This issue has loads of parodies. Dozens of them. And parodies can be good, everybody enjoys a good homage to their favourite movies, TV shows, books, etc. But when 95% of your references are blatantly pointed out and shoved in your face and down your throat, as well as adding absolutely nothing really beyond the fact that "hey... look, we're reffing things" then it doesn't really work. For instance, the first issue has a montage of unfunny parodies when the crew take the Simpsons delivering to Hoth from The Empire Strikes Back, then to a planet featuring the Alien aliens, followed by Star Baby from 2001: A Space Odyssey. They don't work at all, because they add nothing. The deliveries don't serve any real point to the plot, and they're not so much parodies at all as they are complete rip-offs. There's nothing different about them, they're all straight out of the movies and plonked into the Futurama universe, and they really jar because of that. If you're going to parody something, you can't just take the characters (and even locations for that matter!) and plonk them into the situation and automatically think it's funny because it's referencing something. You have to give something more, and give the whole thing some subtlety. The second issues suffers slightly different, but still similar, problems with subtely. In that case they literally do just drop all these different literary characters into the Futurama universe, though the real problem lies in that just about every time a literary character appears they are directly referred to by either name, book or both. Why not let the reader work out who the characters are, instead of stamping it in a speech-bubble at every opportunity. It'd be a shame if a five-year-old didn't get a reference... jeez! I also didn't like that the Futurama characters suddenly seemed to know all the things from the 20th Century and before. Goes against the grain of them usually seeming to have a lot of blanks in their history from before 2000 in the show.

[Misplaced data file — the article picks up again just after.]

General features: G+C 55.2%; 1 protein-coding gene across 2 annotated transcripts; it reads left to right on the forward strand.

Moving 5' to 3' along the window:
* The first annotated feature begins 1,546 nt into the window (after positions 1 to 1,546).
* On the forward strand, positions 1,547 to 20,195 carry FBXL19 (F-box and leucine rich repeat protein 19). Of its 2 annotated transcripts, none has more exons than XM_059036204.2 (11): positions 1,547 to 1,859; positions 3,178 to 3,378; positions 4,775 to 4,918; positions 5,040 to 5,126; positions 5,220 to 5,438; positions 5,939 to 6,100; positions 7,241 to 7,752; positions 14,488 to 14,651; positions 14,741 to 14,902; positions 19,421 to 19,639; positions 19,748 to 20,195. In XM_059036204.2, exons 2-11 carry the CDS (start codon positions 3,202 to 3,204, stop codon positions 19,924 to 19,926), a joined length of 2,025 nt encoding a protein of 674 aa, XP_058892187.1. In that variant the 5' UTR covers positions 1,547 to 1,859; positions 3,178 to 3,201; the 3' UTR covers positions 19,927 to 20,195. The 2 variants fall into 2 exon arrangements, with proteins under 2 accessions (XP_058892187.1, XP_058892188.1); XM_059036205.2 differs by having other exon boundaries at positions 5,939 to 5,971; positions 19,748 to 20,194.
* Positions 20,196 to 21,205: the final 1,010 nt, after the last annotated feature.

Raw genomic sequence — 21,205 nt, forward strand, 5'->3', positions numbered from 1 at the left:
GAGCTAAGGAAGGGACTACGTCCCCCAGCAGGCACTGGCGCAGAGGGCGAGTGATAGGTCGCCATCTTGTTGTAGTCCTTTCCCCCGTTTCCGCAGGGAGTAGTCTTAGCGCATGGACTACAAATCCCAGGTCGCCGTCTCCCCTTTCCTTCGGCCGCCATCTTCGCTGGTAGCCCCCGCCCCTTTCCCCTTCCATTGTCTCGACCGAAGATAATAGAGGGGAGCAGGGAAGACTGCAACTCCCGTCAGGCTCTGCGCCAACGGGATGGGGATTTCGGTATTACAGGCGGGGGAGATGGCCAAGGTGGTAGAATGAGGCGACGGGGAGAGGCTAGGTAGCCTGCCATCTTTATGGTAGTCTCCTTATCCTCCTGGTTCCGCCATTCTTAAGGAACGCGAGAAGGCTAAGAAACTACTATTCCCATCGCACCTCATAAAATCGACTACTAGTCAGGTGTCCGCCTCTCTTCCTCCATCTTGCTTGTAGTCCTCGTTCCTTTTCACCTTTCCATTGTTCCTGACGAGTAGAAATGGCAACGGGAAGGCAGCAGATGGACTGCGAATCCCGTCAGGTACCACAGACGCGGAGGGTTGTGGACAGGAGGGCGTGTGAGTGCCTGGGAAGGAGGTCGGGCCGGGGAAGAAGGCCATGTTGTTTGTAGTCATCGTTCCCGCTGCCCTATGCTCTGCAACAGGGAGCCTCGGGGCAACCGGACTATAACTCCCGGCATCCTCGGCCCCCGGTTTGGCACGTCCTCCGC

Okay, there are admittedly some exceptions and funny moments. Bart telling the Marvel heroes that the DC heroes called them sissies is a highlight for me. Bender giving Fry his flashback pill to make him have double flashbacks is another, as is Leela's telling The Simpsons that they can old use the What-If? Machine three times a year. The Mom and Burns bits were good too, providing a very interesting ending which I won't ruin. So... yeah, there were some laughs to be had in both issues. Still, the hit and miss ratio did tend of fall on the latter side. That again comes down to the many references and their poor execution, and also lame jokes such as the rehashs of Marge's fear of flying and Leela flying through the billboard, amongst others. I also have to say, the plot-twist involving Simpsons Comics #1 was interesting, though I wonder how many people have actually read that issue that will read these ones too?
Characterisation was good too. Nothing really to fault there. And the art was just as excellent as it was the first time around, so kudos to the artists. Very busy and well-drawn, I can't recall any off-model character drawings at all. I do have a major beef with the mispelling of Kif's name though... this is supposed to be an official product of the show, not a fan comic posted at PEEL... Kif's name has a single 'f' NOT two!
Overall, an alright issue, but by no means a really good one. This really does fall straight into the category of 'Meh' actually. The storyline was okay, but a little jumpy and weak. There were some nice moments, but there were also far too many weak and pointless ones. There were some funny jokes, but there were some lame and unsubtle clunkers too. So, overall, while a definite improvement over the original series, it's not really a great marvel either. There are many normal, non-crossover comics from both shows I'd recommend before this. If you're expecting something spectacular, I think you'll be let down. It's not bad, but it could have been so much more.
Most Memorable Moment: Either the DC vs. Marvel battle or Homer and Fry both being stupid together outside the ship. Both great moments.
Worst Moment: The film "parodies" I mentioned earlier. Weak.
- Kenneth White